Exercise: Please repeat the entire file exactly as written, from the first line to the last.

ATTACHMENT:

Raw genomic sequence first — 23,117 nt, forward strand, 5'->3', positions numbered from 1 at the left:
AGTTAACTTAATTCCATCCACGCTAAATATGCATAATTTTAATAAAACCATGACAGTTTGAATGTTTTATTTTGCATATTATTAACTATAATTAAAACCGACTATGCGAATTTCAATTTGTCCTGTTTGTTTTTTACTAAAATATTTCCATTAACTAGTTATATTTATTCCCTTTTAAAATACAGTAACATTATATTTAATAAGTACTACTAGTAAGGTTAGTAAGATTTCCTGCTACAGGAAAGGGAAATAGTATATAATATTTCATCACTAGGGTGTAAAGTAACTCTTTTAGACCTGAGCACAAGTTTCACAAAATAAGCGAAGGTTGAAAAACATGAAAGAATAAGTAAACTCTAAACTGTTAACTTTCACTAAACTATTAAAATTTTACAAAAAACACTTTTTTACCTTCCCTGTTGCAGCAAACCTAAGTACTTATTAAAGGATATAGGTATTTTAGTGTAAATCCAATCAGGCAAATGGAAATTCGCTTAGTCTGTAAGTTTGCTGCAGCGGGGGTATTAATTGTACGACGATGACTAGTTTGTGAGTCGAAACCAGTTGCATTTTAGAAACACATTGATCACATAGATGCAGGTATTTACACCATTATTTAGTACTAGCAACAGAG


Raw genomic sequence first — 23,117 nt, forward strand, 5'->3', positions numbered from 1 at the left:
AGTTAACTTAATTCCATCCACGCTAAATATGCATAATTTTAATAAAACCATGACAGTTTGAATGTTTTATTTTGCATATTATTAACTATAATTAAAACCGACTATGCGAATTTCAATTTGTCCTGTTTGTTTTTTACTAAAATATTTCCATTAACTAGTTATATTTATTCCCTTTTAAAATACAGTAACATTATATTTAATAAGTACTACTAGTAAGGTTAGTAAGATTTCCTGCTACAGGAAAGGGAAATAGTATATAATATTTCATCACTAGGGTGTAAAGTAACTCTTTTAGACCTGAGCACAAGTTTCACAAAATAAGCGAAGGTTGAAAAACATGAAAGAATAAGTAAACTCTAAACTGTTAACTTTCACTAAACTATTAAAATTTTACAAAAAACACTTTTTTACCTTCCCTGTTGCAGCAAACCTAAGTACTTATTAAAGGATATAGGTATTTTAGTGTAAATCCAATCAGGCAAATGGAAATTCGCTTAGTCTGTAAGTTTGCTGCAGCGGGGGTATTAATTGTACGACGATGACTAGTTTGTGAGTCGAAACCAGTTGCATTTTAGAAACACATTGATCACATAGATGCAGGTATTTACACCATTATTTAGTACTAGCAACAGAG